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PART II - FEDERAL PRISON
A. STATE v. FEDERAL
In most cases I would say that doing time in a Federal Prison
is better than doing time in the state institutions. Some state
prisons are such violent and pathetic places that it's worth doing
a little more time in the Federal system. This is going to be
changing however. The public seems to think that prisons are too
comfortable and as a result Congress has passed a few bills to
toughen things up.
Federal prisons are generally going to be somewhat less crowded,
cleaner, and more laid back. The prison I was at looked a lot
like a college campus with plenty of grass and trees, rolling
hills, and stucco buildings. I spent most of my time in the library
hanging out with Minor Threat. We would argue over who was more
elite. "My sentence was longer," he would argue. "I
was in more books and newspapers," I would rebut. (humor)
Exceptions to the Fed is better rule would be states that permit
televisions and word processors in your cell. As I sit here just
prior to release scribbling this article with pen and paper I
yearn for even a Smith Corona with one line display. The states
have varying privileges. You could wind up someplace where everything
gets stolen from you. There are also states that are abolishing
parole, thus taking away the ability to get out early with good
behavior. That is what the Feds did.
B. SECURITY LEVELS
The Bureau of Prisons (BOP) has six security levels. Prisons
are assigned a security level and only prisoners with the appropriate
ratings are housed there. Often the BOP will have two or three
facilities at one location. Still, they are essentially separate
prisons, divided by fences.
The lowest level facility is called a minimum, a camp, or
FPC. Generally speaking, you will find first time, non-violent
offenders with less than 10 year sentences there. Camps have no
fences. Your work assignment at a camp is usually off the prison
grounds at a nearby military base. Other times camps operate as
support for other nearby prisons.
The next level up is a low Federal Correctional Institution
(FCI). These are where you find a lot of people who should be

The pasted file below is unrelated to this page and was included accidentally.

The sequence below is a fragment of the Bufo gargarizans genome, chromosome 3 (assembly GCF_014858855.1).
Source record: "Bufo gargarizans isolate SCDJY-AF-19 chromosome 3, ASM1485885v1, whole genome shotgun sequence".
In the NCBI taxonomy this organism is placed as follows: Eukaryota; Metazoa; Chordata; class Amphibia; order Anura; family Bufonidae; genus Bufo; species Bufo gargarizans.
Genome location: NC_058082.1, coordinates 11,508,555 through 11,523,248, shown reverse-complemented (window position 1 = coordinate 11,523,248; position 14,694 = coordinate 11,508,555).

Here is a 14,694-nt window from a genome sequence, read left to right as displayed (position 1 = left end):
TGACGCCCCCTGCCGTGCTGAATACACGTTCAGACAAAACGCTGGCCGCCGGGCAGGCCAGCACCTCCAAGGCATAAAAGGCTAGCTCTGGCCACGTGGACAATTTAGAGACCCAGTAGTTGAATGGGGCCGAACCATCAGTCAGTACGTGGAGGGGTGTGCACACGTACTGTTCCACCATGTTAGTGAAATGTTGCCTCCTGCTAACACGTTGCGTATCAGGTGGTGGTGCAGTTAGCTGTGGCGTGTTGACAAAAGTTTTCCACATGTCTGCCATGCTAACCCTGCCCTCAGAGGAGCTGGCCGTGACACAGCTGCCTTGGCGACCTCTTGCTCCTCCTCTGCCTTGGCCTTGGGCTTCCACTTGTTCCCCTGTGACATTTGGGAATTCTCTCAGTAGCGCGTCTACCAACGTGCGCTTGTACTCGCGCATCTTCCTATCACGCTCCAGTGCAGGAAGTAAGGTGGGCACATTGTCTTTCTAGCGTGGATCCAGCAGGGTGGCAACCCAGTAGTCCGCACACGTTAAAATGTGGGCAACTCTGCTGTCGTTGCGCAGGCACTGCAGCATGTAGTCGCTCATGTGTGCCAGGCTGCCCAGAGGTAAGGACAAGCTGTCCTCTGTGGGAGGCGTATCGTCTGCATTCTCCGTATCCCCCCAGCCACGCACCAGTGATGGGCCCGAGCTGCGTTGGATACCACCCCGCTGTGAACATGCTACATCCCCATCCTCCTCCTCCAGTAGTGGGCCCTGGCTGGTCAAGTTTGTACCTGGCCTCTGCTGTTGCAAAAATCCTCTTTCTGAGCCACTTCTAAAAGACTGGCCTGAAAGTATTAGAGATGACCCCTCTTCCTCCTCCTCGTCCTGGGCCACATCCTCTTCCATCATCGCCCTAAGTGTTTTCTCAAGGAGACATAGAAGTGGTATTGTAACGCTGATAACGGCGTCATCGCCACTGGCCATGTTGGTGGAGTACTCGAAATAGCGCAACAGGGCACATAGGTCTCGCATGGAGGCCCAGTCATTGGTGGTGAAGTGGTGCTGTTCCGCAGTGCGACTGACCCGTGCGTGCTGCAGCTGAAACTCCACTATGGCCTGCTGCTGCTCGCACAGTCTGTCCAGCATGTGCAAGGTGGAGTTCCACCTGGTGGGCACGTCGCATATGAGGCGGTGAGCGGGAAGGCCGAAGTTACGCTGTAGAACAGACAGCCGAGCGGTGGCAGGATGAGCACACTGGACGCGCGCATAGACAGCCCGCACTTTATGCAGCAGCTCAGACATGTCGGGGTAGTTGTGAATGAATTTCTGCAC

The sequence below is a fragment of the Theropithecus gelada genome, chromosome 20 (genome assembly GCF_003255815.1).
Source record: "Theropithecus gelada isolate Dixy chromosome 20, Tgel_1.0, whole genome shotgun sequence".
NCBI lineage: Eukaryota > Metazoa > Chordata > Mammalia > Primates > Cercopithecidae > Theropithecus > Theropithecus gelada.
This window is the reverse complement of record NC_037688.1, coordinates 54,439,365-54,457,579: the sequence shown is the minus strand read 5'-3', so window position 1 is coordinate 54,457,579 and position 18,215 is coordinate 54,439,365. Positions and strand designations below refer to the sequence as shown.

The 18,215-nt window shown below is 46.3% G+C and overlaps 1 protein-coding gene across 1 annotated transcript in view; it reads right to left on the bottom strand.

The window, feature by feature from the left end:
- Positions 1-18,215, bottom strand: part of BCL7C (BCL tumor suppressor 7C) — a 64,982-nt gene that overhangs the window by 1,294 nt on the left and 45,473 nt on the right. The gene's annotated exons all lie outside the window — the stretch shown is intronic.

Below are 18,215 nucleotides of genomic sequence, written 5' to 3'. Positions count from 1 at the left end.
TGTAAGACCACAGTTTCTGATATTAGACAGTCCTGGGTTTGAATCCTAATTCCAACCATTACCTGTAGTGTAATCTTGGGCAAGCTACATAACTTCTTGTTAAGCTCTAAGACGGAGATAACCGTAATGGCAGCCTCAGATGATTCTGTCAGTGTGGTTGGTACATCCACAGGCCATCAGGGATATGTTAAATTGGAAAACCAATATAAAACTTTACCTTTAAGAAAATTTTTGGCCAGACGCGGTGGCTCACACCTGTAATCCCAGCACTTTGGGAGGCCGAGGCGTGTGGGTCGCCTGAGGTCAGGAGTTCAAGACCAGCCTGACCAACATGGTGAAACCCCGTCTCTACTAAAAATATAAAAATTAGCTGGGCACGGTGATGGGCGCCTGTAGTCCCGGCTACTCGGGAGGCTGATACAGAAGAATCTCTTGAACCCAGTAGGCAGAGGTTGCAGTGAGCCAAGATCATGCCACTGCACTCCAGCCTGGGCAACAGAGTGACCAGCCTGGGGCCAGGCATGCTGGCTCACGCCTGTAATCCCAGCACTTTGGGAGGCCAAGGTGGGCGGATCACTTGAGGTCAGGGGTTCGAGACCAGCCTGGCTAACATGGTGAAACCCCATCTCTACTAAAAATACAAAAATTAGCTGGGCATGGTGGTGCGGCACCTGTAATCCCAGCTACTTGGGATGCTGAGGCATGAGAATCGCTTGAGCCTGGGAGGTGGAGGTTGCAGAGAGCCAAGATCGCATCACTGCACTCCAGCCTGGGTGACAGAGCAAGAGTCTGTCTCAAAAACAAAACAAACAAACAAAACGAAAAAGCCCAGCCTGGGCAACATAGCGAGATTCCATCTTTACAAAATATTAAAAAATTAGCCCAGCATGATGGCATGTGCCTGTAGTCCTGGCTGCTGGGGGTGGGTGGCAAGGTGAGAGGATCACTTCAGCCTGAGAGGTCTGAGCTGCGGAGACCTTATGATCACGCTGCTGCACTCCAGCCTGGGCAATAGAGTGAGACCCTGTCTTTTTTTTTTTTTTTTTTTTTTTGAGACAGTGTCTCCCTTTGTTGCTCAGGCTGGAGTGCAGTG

in a camp but for some technical reason didn't qualify. There
is a double fence with razor wire surrounding it. Again you will
find mostly non-violent types here. You would really have to piss
someone off before they would take a swing at you.
Moving up again we get to medium and high FCI's which are
often combined. More razor wire, more guards, restricted movement
and a rougher crowd. It's also common to find people with 20 or
30+ year sentences. Fighting is much more common. Keep to yourself,
however, and people generally leave you alone. Killings are not
too terribly common. With a prison population of 1500-2000, about
one or two a year leave on a stretcher and don't come back.
The United States Penatentury (U.S.P.) is where you find the
murderers, rapists, spies and the roughest gang bangers. "Leavenworth"
and "Atlanta" are the most infamous of these joints.
Traditionally surrounded by a 40 foot brick wall, they take on
an ominous appearance. The murder rate per prison averages about
30 per year with well over 250 stabbings.
The highest security level in the system is Max, sometimes
referred to as "Supermax." Max custody inmates are locked
down all the time. Your mail is shown to you over a TV screen
in your cell. The shower is on wheels and it comes to your door.
You rarely see other humans and if you do leave your cell you
will be handcuffed and have at least a three guard escort. Mr.
Gotti, the Mafia boss, remains in Supermax. So does Aldridge Ames,
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